Just when you thought you’d seen it all, British scientists have come up with “Anton,” the animatronic tongue. This squirming creation was designed to help better understand how the human tongue works and thus improve speech recognition software. See for yourself: I feel it’s necessary to quote the following line from New Scientist Magazine: “The […]
Here’s exactly what happens: Pretty cool eh? :)
To kick off this post, we’ll start with an excerpt from The Wind from the Sun, a short story by Arthur C. Clarke: “Hold your hands out to the sun. What do you feel? Heat, of course. But there’s pressure as well – though you’ve never noticed it, because it’s so tiny. Over the area […]
Here are two videos of a mini T-Rex dinosaur on the loose inside LA’s Museum of Natural History. No folks, this isn’t some CGI animation, it’s a dinosaur suit being manipulated by someone. Wish something like this would happen here in Montreal so I could bring my kids and see the wonder upon their faces!
Science fiction or reality: Little robots that can swim through your vascular system to administer medicine to a specific part of your body. Well, according to innovationcanada.ca, a site that showcases some of the most interesting research projects done in Canada, these robots could soon become commonplace. Using microscopic magnetic balls, a scientist from Montreal’s […]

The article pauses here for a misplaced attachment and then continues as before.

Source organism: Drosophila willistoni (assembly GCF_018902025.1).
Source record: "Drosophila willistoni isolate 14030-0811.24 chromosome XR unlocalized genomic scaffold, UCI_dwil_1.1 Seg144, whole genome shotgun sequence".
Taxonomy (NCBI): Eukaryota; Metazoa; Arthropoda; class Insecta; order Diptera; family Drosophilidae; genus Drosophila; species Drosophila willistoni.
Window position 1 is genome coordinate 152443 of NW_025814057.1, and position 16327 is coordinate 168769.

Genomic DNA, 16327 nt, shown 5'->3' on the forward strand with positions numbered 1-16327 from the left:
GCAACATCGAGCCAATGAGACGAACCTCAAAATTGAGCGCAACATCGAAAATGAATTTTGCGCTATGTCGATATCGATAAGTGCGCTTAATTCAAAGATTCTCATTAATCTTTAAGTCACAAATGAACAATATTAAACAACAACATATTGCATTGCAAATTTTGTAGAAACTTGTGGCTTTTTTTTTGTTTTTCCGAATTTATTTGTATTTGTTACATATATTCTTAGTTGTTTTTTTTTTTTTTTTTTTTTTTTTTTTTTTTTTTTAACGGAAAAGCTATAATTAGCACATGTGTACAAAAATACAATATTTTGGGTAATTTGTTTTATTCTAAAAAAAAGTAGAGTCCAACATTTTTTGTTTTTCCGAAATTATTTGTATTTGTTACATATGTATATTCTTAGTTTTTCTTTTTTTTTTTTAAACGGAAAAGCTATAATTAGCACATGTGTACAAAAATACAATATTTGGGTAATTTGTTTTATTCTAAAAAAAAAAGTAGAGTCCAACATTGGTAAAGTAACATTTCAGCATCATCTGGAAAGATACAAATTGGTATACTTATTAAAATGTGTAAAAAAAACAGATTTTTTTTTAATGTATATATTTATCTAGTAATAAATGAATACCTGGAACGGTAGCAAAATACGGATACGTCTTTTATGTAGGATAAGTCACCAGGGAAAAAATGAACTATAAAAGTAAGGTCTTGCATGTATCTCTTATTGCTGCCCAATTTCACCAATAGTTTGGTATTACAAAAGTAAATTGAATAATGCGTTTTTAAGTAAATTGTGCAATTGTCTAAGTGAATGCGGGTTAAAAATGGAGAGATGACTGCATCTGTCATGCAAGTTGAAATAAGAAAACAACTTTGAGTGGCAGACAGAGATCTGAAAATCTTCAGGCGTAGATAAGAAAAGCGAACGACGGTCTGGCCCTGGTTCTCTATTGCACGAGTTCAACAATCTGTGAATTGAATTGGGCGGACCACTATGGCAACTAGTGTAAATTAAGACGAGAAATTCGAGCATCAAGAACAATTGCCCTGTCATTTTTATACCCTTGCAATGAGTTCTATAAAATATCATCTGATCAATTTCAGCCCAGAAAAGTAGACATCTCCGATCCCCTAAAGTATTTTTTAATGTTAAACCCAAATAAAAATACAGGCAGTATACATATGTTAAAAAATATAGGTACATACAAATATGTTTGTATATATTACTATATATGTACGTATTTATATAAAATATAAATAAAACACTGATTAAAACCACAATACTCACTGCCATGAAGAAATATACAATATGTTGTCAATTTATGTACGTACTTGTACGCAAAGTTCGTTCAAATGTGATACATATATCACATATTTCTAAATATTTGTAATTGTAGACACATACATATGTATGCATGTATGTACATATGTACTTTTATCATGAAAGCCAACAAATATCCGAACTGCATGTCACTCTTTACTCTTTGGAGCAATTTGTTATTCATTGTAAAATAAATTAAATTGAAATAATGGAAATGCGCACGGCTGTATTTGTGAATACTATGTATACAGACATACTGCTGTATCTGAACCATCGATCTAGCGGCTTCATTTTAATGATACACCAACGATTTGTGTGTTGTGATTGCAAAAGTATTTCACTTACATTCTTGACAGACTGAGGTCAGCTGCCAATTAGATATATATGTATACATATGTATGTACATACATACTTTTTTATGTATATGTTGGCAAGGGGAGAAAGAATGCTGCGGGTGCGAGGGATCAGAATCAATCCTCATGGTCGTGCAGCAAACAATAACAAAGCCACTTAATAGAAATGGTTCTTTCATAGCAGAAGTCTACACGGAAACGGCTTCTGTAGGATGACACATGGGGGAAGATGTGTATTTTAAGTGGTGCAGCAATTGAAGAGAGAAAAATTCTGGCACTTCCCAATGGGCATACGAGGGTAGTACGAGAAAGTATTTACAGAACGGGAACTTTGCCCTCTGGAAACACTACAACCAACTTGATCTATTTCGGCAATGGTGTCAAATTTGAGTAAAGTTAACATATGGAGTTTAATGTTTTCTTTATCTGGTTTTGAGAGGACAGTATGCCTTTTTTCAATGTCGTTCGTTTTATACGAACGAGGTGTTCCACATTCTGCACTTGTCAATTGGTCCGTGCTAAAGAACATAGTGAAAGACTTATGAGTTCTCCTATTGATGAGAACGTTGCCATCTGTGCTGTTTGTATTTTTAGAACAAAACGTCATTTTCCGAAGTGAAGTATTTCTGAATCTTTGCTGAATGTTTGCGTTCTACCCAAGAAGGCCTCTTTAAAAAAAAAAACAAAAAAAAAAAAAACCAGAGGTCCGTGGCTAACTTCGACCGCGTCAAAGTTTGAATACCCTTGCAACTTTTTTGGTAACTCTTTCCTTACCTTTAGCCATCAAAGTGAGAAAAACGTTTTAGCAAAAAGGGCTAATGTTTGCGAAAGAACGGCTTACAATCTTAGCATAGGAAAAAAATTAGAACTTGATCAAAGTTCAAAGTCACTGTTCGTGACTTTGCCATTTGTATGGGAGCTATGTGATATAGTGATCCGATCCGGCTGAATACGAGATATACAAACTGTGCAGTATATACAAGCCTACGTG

Now before you hit that play button, here’s a quick warning: DO NOT TRY THIS AT HOME! (Or, in fact, anywhere else!)
What do you get when you mix cornstarch and water and expose the mixture to the vibration of a subwoofer? Check it out: Amazing, isn’t it? And for those of you who have young kids, this might be a cool science project to do with them. You never know… doing things like this in their […]
In the following video, Phil Plait of the Bad Astronomy blog (One of our favorite science-related blog here at [GAS]) explains several little known facts about Saturn’s rings, from theories on how they came into existence, to why there is a gap inside them. To the unaided eye, Saturn doesn’t look like much. It appears […]
And as you would expect, it’s suitably filthy. Courtesy of New Scientist. I guess finding the cure for cancer was taking too long.
Ever wondered what would happen if a 500 KM (300 miles) wide meteor would hit Earth during our lifetime? Here’s a simulation presenting the apocalyptic result: Apparently, our planet was hit approximately 6 times in the past by a meteor around that size. Cheery thought for a Friday morning isn’t it? [Via Neatorama]